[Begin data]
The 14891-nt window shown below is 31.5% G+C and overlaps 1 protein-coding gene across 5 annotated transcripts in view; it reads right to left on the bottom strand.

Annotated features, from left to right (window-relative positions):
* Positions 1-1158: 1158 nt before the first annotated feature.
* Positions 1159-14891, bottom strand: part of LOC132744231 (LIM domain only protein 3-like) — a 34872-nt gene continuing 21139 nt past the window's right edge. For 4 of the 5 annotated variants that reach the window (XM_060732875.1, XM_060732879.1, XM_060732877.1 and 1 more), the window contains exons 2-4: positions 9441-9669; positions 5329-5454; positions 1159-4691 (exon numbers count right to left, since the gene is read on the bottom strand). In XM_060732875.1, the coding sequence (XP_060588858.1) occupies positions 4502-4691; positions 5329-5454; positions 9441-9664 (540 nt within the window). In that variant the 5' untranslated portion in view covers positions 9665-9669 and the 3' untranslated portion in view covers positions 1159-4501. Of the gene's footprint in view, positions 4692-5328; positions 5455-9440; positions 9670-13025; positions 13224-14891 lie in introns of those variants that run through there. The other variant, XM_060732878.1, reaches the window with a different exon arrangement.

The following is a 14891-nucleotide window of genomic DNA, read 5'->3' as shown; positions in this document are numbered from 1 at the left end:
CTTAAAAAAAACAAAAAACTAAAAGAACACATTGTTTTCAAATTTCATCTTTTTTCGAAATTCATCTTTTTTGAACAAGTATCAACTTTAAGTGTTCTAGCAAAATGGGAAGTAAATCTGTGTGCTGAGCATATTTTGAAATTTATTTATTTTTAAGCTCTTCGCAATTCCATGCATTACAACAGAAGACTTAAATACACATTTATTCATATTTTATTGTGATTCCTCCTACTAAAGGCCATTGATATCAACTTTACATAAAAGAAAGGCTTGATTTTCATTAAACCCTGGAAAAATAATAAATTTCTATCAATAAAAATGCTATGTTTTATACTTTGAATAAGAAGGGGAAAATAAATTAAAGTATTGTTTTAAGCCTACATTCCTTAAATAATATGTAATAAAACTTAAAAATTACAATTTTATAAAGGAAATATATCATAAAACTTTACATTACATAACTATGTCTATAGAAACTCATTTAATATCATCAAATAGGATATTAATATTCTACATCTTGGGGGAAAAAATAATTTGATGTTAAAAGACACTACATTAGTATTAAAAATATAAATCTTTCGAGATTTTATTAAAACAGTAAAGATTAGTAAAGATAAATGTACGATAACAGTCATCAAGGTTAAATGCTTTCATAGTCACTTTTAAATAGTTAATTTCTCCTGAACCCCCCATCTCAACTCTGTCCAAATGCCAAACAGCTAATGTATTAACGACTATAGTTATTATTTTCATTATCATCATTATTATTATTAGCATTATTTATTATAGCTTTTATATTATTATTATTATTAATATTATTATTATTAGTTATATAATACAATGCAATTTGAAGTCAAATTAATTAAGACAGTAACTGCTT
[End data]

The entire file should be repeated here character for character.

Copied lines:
The 14891-nt window shown below is 31.5% G+C and overlaps 1 protein-coding gene across 5 annotated transcripts in view; it reads right to left on the bottom strand.

Annotated features, from left to right (window-relative positions):
* Positions 1-1158: 1158 nt before the first annotated feature.
* Positions 1159-14891, bottom strand: part of LOC132744231 (LIM domain only protein 3-like) — a 34872-nt gene continuing 21139 nt past the window's right edge. For 4 of the 5 annotated variants that reach the window (XM_060732875.1, XM_060732879.1, XM_060732877.1 and 1 more), the window contains exons 2-4: positions 9441-9669; positions 5329-5454; positions 1159-4691 (exon numbers count right to left, since the gene is read on the bottom strand). In XM_060732875.1, the coding sequence (XP_060588858.1) occupies positions 4502-4691; positions 5329-5454; positions 9441-9664 (540 nt within the window). In that variant the 5' untranslated portion in view covers positions 9665-9669 and the 3' untranslated portion in view covers positions 1159-4501. Of the gene's footprint in view, positions 4692-5328; positions 5455-9440; positions 9670-13025; positions 13224-14891 lie in introns of those variants that run through there. The other variant, XM_060732878.1, reaches the window with a different exon arrangement.

The following is a 14891-nucleotide window of genomic DNA, read 5'->3' as shown; positions in this document are numbered from 1 at the left end:
CTTAAAAAAAACAAAAAACTAAAAGAACACATTGTTTTCAAATTTCATCTTTTTTCGAAATTCATCTTTTTTGAACAAGTATCAACTTTAAGTGTTCTAGCAAAATGGGAAGTAAATCTGTGTGCTGAGCATATTTTGAAATTTATTTATTTTTAAGCTCTTCGCAATTCCATGCATTACAACAGAAGACTTAAATACACATTTATTCATATTTTATTGTGATTCCTCCTACTAAAGGCCATTGATATCAACTTTACATAAAAGAAAGGCTTGATTTTCATTAAACCCTGGAAAAATAATAAATTTCTATCAATAAAAATGCTATGTTTTATACTTTGAATAAGAAGGGGAAAATAAATTAAAGTATTGTTTTAAGCCTACATTCCTTAAATAATATGTAATAAAACTTAAAAATTACAATTTTATAAAGGAAATATATCATAAAACTTTACATTACATAACTATGTCTATAGAAACTCATTTAATATCATCAAATAGGATATTAATATTCTACATCTTGGGGGAAAAAATAATTTGATGTTAAAAGACACTACATTAGTATTAAAAATATAAATCTTTCGAGATTTTATTAAAACAGTAAAGATTAGTAAAGATAAATGTACGATAACAGTCATCAAGGTTAAATGCTTTCATAGTCACTTTTAAATAGTTAATTTCTCCTGAACCCCCCATCTCAACTCTGTCCAAATGCCAAACAGCTAATGTATTAACGACTATAGTTATTATTTTCATTATCATCATTATTATTATTAGCATTATTTATTATAGCTTTTATATTATTATTATTATTAATATTATTATTATTAGTTATATAATACAATGCAATTTGAAGTCAAATTAATTAAGACAGTAACTGCTT